Advertisement

Running : She’s Back on the Fast Track : Kathleen Smith’s Return to Racing Is a Success

Share via

Kathleen Smith, winner of this summer’s Coto de Caza 12K, Corona del Mar 5K, Ford Tune-Up 10K and San Clemente 5K, says she’s trying not to take running--or racing--too seriously these days.

Tell that to her competitors.

Smith, 22, who graduated from Stanford in March and now lives in Orange, has become a big name in Orange County road racing this summer.

Four years ago, as a high school senior in San Antonio, Smith was one of the nation’s top talents in track and cross-country. She was a two-time state champion at 3,200 meters and placed fourth in the Kinney National Cross-Country Championships.

Advertisement

She received scholarship offers from more than 20 colleges and universities and chose Stanford, a perennial running power.

But after three years with the Cardinal, Smith left the team. Although she had several sparkling moments--she ran a 34-minute 45-second 10,000 on the track as a freshman--Smith spent most of her sophomore and junior years either ill or injured.

“It was getting too frustrating,” she said. “I felt I should take time off to mend physically and concentrate on my studies.”

After a four-month layoff from all running, Smith started back gradually. In March, she placed third in her first 26.2-mile endeavor, the hilly Napa Valley Marathon. She finished in 2:54.

Smith, who started running as an eighth-grader in “just odd distances and weird relays and stuff,” now trains twice weekly with UC Irvine Coach Vince O’Boyle.

“The great thing about Kathy is she’s really patient with herself,” O’Boyle said. “And she’s tough. She’s not a gorgeous runner, mechanically speaking, but she makes up for it in her toughness.”

Advertisement

Smith says learning to deal with her injuries had much to do with her tenacity.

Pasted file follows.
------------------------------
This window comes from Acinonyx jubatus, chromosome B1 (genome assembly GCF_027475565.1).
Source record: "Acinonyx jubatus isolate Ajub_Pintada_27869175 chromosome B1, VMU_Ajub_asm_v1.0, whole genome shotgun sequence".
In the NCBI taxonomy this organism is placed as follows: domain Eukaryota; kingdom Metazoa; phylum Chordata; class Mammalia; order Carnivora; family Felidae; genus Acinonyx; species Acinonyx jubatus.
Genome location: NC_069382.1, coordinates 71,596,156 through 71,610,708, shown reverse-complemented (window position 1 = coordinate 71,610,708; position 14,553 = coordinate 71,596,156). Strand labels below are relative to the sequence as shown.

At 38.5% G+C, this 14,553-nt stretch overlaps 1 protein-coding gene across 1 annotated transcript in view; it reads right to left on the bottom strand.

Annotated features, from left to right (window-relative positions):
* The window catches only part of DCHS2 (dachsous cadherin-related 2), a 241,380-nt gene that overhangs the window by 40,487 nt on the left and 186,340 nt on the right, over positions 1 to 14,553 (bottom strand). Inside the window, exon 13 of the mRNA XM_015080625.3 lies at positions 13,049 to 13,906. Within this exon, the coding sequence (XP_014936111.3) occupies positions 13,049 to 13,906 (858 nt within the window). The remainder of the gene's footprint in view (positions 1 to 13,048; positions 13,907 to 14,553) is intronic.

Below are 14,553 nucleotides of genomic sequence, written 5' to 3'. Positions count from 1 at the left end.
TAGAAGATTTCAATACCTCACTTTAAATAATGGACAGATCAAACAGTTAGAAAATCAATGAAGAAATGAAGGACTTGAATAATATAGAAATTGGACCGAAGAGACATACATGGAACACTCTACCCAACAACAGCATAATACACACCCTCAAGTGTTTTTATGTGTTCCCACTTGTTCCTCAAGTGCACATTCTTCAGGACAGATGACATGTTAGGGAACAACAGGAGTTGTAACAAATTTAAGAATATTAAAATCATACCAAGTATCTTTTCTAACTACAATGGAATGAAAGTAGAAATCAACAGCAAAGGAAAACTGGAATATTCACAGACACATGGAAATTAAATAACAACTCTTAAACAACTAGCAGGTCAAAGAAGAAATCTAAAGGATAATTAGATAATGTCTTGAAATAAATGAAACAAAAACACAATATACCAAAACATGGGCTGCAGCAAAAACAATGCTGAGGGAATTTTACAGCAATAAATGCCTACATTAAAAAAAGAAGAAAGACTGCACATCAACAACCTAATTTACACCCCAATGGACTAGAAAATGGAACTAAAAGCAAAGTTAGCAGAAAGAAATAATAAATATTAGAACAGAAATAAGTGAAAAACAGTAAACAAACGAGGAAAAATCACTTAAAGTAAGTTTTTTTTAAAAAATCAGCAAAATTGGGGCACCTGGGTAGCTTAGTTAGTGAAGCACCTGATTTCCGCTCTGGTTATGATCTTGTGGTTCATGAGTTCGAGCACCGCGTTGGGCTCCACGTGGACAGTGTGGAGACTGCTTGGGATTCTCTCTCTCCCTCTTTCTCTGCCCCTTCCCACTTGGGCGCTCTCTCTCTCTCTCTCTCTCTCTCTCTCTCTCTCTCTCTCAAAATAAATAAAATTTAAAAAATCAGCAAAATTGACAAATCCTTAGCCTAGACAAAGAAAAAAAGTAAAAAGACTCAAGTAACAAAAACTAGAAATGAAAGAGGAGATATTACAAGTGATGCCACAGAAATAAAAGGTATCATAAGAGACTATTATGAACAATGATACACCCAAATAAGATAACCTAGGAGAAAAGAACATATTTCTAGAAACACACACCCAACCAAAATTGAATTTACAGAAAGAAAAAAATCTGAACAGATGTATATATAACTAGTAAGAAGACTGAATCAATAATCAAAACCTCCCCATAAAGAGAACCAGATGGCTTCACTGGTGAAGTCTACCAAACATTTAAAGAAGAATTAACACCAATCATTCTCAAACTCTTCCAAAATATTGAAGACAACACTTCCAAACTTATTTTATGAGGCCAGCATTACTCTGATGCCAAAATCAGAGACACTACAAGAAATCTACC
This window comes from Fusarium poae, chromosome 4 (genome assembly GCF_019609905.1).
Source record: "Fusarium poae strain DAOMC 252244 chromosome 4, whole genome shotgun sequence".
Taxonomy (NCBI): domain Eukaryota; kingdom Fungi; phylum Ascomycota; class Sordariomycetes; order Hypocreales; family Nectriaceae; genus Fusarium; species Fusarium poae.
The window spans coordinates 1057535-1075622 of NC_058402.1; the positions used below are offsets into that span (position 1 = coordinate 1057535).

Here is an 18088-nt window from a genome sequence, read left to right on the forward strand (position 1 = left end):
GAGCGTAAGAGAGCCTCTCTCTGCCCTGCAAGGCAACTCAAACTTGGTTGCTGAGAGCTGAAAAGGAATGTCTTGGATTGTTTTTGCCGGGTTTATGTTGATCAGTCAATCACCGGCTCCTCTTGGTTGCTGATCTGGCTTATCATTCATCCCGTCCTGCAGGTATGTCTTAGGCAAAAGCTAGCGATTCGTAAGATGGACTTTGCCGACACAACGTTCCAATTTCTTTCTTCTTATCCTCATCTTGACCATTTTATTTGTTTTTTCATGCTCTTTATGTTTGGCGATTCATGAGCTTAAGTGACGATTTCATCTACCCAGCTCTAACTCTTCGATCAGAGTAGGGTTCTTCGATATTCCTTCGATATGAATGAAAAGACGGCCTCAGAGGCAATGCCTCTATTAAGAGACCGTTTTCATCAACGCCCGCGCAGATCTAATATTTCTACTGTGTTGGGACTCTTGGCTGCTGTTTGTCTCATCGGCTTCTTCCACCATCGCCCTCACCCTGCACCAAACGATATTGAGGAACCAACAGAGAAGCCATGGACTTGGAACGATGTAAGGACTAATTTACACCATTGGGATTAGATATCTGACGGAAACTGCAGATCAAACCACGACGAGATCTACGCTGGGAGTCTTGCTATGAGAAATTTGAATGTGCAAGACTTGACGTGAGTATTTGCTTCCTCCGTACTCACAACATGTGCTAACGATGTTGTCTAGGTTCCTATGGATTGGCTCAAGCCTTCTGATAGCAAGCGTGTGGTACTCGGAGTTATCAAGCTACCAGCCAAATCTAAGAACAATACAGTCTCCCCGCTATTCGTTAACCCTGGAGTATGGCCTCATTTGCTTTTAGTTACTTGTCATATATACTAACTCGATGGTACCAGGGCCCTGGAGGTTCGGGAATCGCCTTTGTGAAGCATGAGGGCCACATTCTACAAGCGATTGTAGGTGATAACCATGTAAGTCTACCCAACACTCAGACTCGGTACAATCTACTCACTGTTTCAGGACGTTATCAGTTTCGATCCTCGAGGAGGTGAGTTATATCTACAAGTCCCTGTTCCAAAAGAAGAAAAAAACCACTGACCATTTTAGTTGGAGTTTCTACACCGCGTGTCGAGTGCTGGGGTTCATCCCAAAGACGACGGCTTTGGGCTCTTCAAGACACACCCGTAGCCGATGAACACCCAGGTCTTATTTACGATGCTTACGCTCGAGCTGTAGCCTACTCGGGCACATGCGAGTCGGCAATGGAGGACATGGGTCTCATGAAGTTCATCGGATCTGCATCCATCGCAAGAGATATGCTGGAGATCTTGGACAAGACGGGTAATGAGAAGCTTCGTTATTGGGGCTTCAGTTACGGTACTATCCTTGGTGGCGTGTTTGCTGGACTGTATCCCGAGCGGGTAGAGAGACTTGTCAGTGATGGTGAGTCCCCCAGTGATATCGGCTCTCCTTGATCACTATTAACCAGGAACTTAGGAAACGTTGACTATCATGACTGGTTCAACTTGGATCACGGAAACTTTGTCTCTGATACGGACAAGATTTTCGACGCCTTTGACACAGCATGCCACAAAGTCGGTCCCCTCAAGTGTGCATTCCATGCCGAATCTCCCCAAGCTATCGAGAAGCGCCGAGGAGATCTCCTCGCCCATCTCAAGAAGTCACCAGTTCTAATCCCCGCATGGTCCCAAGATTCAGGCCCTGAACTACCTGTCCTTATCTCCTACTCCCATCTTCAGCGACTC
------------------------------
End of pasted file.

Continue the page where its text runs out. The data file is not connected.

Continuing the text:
“I think the more hard times you go through, the more you become internally strong,” she said.

Smith, who runs about 75 to 85 miles a week, said she wants to continue racing and possibly to aim for a spot on the U.S. Olympic team in 1992 in the marathon or 10,000 meters. But if that doesn’t work out, that will be OK, too.

“Running used to be my whole life,” said Smith, who on Aug. 21 will run her “first serious race of the summer,” America’s Finest City Half-Marathon in San Diego.

“Now it’s still a big chunk of my life, but I’m trying to balance it with other things,” she said. “You realize after a while it can’t become the only thing. If it does, and you get injured, you’ll be sorry.”

Mike McMahan of Laguna Beach was the top Orange County finisher last weekend in the Orange 24-hour Run at Fred Kelly Stadium.

McMahan, 40, finished as runner-up for the second consecutive year to Leo Marquez of Bakersfield. Marquez, 49, ran 137 1/2 miles, breaking his former record of 131. McMahan, who ran 127 in his first attempt last year, ran 113 1/2.

Advertisement

Rob McNair of Huntington Beach was third in the 30-entrant field at 110, Dorsh Sanders (104 1/2) of Bakersfield was fourth and Rene Rameriz (101) of Anaheim was fifth.

Claudia Newsome of San Pedro was the first women’s finisher at 91 miles. Rose Papp of Tempe, Ariz., was second at 88, Diane Bagwell of Anaheim was third at 79 3/4 and Linda Nielson of Costa Mesa was fourth at 62.

McMahan, who averaged 7-minute 30-second miles through the first five hours and led the race by as much as three miles until Marquez gradually gained and passed him at 80 miles, said he thought he might have come down with the flu during the race.

“I just never felt comfortable,” he said. “I had all sorts of problems keeping food down. After Leo passed me, I just tried to stay in second and survive.”

The race also held a relay division, in which a team could field up to 10 runners. The runners had to run in a prearranged order, each running one mile every time it was his or her turn.

It was in this division that the race became most heated. With an hour to go, Bosco Tech and Tustin were only moments apart. When the 24-hour clock expired, Bosco Tech had defeated Tustin by just a quarter-mile, 235 to 234 3/4.

Advertisement

This week’s schedule:

Saturday: 34th Huntington Beach Distance Derby. Huntington Beach Pier, 7:30 a.m. 10 miles (for age 20 and over); 3 miles (16-19) and 1 1/2 miles (15 and under). Call 536-5486 for information.

Sunday: Ninth Run by the Sea 10K and Kid K. Long Point, Palos Verdes (formerly Marineland). 8 a.m. Call (213) 541-4566 for information.

Bud Light Ocean Festival 5K Beach Run. Zuma Beach, Malibu. 8 a.m. Call (213) 457-2440 for more information.

Tuesday: Saddleback College all-comers track meet (5 p.m.) and 3-mile cross-country race (7 p.m.). Call 582-4545 for more information.

Thursday: El Toro Three-Mile Cross-Country Series. Sycamore Park, El Toro. Call 770-0444 for more information.

Advertisement